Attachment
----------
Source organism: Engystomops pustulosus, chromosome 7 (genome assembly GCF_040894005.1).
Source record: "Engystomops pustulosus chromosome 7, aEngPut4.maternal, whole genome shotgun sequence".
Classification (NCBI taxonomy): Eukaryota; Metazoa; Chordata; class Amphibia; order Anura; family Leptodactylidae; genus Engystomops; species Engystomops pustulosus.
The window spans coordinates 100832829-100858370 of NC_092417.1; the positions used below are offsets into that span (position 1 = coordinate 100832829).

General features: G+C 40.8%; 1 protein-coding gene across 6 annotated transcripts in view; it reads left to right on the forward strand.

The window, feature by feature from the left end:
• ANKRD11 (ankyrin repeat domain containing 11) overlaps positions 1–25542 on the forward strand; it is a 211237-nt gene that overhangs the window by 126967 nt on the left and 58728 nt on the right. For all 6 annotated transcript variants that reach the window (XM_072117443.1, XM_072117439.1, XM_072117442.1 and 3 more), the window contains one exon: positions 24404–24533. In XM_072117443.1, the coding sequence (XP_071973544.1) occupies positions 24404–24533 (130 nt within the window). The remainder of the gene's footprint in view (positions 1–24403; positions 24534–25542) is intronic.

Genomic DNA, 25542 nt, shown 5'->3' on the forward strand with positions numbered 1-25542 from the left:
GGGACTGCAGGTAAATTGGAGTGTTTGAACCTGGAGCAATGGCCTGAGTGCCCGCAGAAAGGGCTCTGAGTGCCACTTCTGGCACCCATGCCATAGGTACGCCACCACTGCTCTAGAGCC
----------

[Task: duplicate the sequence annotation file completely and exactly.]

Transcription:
Source organism: Engystomops pustulosus, chromosome 7 (genome assembly GCF_040894005.1).
Source record: "Engystomops pustulosus chromosome 7, aEngPut4.maternal, whole genome shotgun sequence".
Classification (NCBI taxonomy): Eukaryota; Metazoa; Chordata; class Amphibia; order Anura; family Leptodactylidae; genus Engystomops; species Engystomops pustulosus.
The window spans coordinates 100832829-100858370 of NC_092417.1; the positions used below are offsets into that span (position 1 = coordinate 100832829).

General features: G+C 40.8%; 1 protein-coding gene across 6 annotated transcripts in view; it reads left to right on the forward strand.

The window, feature by feature from the left end:
• ANKRD11 (ankyrin repeat domain containing 11) overlaps positions 1–25542 on the forward strand; it is a 211237-nt gene that overhangs the window by 126967 nt on the left and 58728 nt on the right. For all 6 annotated transcript variants that reach the window (XM_072117443.1, XM_072117439.1, XM_072117442.1 and 3 more), the window contains one exon: positions 24404–24533. In XM_072117443.1, the coding sequence (XP_071973544.1) occupies positions 24404–24533 (130 nt within the window). The remainder of the gene's footprint in view (positions 1–24403; positions 24534–25542) is intronic.

Genomic DNA, 25542 nt, shown 5'->3' on the forward strand with positions numbered 1-25542 from the left:
GGGACTGCAGGTAAATTGGAGTGTTTGAACCTGGAGCAATGGCCTGAGTGCCCGCAGAAAGGGCTCTGAGTGCCACTTCTGGCACCCATGCCATAGGTACGCCACCACTGCTCTAGAGCC